Huawei MateBook 14s Review and Price

Huawei MateBook 14s

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Huawei MateBook 14s

When it comes to evaluating Huawei laptops, a common mantra is to ignore the Chinese manufacturer’s persistent Android issues because the Windows laptops are excellent.

But there’s usually a significant qualifier after that: excluding the webcam. The persistent usage of a hidden under-keyboard webcam—a fantastic idea when webcams weren’t widely utilized, but less so now—has let down the company’s laptop line.


With a redesigned keyboard, 90Hz refresh rate display, and improved fast charging, the MateBook 14s modifies the formula slightly. However, the decision to place the webcam back atop the display eventually proves to be the most welcome improvement.

And notice, not even a notch exists. You go, Apple.

Build and design

Not ultra-thin, but still slim
numerous ports
conservative aesthetic

The premium MateBook X and X Pro series get Huawei’s ultra-slim design, whereas numbered variants like this one are often a little bit chunkier.

MateBook 14s 2021 ports

With the lightest spec weighing 1.43kg the MateBook 14s is certainly still portable, but feels much more substantial than the lightest laptops on the market, some of which go below the kilo line. There is a slightly smaller MateBook 13s too, but it’s not launching in every market – including skipping the UK.

The footprint is compact, with a slim bezel around the 14in display preventing the laptop as a whole from getting too big. And it’s thick enough to fit in a few ports, but the aluminium alloy body is still fairly slim.

Speaking of, you’ll find a single USB-A 3.2 port on the right-hand side, with a 3.5mm headphone jack, HDMI, and two USB-C ports on the left. They can be used for data, DisplayPort, and charging, and if you buy the top-spec model – look for an Intel Evo certification to be sure – then one of them also doubles as Thunderbolt 4.

The MateBook 14s appears classy but unmistakably restrained in Space Grey, but it has more personality in the light “Spruce Green” finish, which has a less formal appearance.
Trackpad and keyboard

a fantastic, redesigned keyboard Windows Hello IR webcam that is in the bezel a power button for the fingerprint sensor

I’ve really enjoyed the keyboards in recent MateBooks, so I was worried when Huawei said that the keys had been redone this time.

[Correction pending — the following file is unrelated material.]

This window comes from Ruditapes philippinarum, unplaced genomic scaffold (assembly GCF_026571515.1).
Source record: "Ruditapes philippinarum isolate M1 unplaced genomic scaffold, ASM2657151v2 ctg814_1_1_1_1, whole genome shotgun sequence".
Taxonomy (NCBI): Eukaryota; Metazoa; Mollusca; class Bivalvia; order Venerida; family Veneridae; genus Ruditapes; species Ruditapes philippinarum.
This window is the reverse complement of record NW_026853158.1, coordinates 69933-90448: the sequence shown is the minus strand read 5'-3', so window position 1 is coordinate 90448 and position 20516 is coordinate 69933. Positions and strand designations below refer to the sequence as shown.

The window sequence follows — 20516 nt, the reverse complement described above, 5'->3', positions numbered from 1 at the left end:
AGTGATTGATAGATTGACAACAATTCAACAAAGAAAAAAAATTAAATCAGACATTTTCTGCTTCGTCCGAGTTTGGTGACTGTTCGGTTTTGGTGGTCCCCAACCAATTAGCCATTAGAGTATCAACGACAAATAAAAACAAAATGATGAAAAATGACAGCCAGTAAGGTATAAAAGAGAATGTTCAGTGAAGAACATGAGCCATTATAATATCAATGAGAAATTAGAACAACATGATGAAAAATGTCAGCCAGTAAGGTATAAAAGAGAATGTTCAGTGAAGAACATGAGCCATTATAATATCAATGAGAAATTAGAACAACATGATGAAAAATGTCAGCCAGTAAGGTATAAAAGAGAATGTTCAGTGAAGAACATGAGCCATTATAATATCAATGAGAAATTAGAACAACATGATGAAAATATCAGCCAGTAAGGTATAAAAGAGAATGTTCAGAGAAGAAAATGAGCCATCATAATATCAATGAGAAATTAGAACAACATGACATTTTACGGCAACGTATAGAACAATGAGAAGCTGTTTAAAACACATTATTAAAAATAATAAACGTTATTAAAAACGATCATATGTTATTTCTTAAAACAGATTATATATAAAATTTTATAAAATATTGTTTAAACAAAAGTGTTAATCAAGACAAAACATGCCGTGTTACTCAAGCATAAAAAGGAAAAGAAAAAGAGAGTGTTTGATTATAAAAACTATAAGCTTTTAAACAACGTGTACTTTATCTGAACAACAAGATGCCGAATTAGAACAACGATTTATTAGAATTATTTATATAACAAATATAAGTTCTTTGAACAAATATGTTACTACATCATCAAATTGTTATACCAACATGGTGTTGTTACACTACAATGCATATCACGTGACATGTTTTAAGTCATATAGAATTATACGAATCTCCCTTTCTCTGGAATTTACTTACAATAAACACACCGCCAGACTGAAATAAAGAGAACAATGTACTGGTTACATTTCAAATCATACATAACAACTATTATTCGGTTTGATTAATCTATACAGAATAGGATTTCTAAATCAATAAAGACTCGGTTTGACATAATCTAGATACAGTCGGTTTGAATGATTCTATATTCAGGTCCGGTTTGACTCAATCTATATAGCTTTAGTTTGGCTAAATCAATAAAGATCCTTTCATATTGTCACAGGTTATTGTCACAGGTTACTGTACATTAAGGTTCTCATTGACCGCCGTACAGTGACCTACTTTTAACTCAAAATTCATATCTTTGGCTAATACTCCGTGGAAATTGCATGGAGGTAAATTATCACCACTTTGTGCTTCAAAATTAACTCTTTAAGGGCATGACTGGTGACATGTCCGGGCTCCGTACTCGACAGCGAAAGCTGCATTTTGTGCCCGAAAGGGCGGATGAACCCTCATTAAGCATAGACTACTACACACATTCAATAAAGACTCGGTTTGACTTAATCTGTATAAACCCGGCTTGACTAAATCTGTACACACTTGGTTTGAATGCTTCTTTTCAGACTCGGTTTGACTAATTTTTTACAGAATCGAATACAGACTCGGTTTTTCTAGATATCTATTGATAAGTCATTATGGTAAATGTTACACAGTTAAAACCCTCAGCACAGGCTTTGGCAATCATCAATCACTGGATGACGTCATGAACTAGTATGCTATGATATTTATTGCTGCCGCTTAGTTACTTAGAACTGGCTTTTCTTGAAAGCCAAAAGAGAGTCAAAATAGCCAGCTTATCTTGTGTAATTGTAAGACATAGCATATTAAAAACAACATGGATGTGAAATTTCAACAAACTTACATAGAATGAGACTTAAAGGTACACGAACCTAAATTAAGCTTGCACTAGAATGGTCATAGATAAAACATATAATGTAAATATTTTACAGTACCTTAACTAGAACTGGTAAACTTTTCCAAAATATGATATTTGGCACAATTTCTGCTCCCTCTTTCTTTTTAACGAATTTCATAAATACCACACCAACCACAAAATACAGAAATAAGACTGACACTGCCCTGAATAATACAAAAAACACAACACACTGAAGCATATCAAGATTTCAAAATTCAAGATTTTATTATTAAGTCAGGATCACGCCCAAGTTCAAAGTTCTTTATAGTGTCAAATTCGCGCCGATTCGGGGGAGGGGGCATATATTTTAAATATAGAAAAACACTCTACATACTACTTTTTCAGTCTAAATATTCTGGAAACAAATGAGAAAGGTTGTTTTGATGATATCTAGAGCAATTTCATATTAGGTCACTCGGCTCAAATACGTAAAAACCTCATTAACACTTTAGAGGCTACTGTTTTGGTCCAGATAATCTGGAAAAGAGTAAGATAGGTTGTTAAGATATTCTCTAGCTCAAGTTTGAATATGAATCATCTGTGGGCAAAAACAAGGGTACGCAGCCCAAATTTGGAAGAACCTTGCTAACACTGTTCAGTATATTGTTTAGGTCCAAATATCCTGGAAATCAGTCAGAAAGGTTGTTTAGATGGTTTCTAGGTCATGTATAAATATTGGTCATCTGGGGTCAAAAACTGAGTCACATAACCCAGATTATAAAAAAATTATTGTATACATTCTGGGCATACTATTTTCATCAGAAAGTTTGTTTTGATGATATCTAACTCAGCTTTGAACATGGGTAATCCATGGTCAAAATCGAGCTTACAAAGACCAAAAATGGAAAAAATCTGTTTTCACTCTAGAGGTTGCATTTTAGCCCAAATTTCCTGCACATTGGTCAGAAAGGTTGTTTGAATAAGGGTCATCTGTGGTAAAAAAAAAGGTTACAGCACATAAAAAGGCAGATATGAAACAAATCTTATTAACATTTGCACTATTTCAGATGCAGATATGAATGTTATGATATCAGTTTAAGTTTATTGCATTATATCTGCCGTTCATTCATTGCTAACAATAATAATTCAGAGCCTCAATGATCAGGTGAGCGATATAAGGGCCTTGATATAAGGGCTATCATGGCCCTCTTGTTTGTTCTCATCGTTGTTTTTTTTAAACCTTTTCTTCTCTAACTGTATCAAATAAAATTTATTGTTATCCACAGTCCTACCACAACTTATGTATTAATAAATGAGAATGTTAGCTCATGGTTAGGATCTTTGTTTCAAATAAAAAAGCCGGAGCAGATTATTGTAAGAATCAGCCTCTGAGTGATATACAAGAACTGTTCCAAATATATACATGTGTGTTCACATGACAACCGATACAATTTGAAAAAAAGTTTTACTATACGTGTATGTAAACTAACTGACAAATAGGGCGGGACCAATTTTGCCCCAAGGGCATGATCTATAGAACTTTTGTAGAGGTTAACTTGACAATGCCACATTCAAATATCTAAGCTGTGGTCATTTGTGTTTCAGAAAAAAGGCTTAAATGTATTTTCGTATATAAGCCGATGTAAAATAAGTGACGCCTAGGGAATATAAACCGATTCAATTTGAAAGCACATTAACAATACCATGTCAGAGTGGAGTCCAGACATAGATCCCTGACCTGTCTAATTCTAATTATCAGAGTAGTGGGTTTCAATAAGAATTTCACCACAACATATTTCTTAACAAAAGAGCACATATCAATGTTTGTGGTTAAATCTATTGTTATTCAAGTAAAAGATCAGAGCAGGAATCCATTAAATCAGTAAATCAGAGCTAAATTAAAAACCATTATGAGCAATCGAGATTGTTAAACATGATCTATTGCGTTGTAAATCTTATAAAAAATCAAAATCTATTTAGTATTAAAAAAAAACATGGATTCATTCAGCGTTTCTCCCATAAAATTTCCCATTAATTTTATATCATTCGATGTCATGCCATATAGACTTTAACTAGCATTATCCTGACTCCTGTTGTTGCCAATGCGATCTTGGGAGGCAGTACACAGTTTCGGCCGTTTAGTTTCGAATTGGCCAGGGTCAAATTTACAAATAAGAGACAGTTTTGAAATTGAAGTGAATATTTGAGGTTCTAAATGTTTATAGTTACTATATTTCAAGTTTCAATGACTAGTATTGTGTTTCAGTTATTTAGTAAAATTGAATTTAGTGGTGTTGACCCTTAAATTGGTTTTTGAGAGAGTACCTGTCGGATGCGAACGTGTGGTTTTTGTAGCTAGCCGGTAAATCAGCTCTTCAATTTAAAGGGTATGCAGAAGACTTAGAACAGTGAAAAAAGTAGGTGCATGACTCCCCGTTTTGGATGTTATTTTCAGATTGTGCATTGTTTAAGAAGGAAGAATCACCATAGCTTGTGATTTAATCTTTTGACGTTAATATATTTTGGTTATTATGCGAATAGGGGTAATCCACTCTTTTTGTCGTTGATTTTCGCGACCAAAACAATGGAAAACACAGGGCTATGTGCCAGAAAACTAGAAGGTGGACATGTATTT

MateBook 14s 2021

Fortunately, I didn’t need to worry. The new illuminated keyboard has a greater travel distance of 1.5mm, which is relatively deep for a laptop. Although this is undoubtedly not a desktop mechanical keyboard, typing on it feels quite natural and gratifying. My biggest keyboard pet hate is that soft, silent keyboards always seem mushy, but this one just might become my new favorite laptop keyboard.

One other significant change, which I’ve already highlighted, is the removal of the webcam that was previously concealed inside a phony Fn key. Interestingly, it has been replaced with a genuine key that still rests between F6 and F7 and is reserved for enabling a dictation mode that makes use of Microsoft’s integrated speech recognition. Although I doubt I’ll use it frequently, I’m sure some folks will value the alternative.


The webcam itself has now moved up into the bezel above the screen. This not only gives it a much more flattering angle on the user, but has also allowed Huawei to pack in infra-red tech so that you can use Windows Hello face recognition to login – though there’s also a fingerprint sensor packed into the power button.

Unfortunately, the webcam itself isn’t all that impressive; it’s 720p and very grainy. Although I’d want to see more of Huawei’s well-known smartphone camera prowess transfer to the laptop market, the positioning alone makes this an improvement.


Last but not least, the touchpad is roomy and comfy, and I really have no problems. It’s a shame that it lacks the cutting-edge pressure-sensitive haptic technology included in the most recent MateBook X models, but the Huawei Share technology is still included if you wish to link the laptop to other Huawei devices.
both visual and aural

90Hz refresh rate, 2.5K resolution, and 3:2 aspect ratio
Mics and four speakers

One area where Huawei laptops frequently stand out is the display.

This touchscreen display is 14.2 inches in size and has a high 2.5K (2520 x 1680) resolution, which puts it ahead of most of the competitors. There won’t be the deepest blacks because this display is LTPS LCD rather than OLED, but there isn’t anything to be upset about when it comes to the vivid, bright colors.

Using a SpyderX for testing, I discovered that the laptop produced 100% of the sRGB color gamut, as well as 77% of AdobeRGB and 76% DCI-P3. Although it isn’t at the very peak of color accuracy found in creative gadgets, for a typical consumer laptop, this is about as good as it gets thanks to a punchy maximum brightness of 423 nits.

Like many Huawei laptops this uses a 3:2 aspect ratio, which essentially means the display is taller and boxier than you might be used to. That might not necessarily sound appealing, but in practice it means that you get extra vertical screen real estate, which is great for everything from scrolling through Twitter to working through spreadsheets and Word documents – though you’ll get extra letter boxing when watching TV or film, so this is better suited to productivity than content consumption.

The big change this time around is the upgrade to a 90Hz refresh rate. Faster refresh rates are now commonplace on smartphones – the tech even made it into this year’s iPhone 13 Pro – but on the PC side it’s mostly been limited to gaming laptops and monitors.



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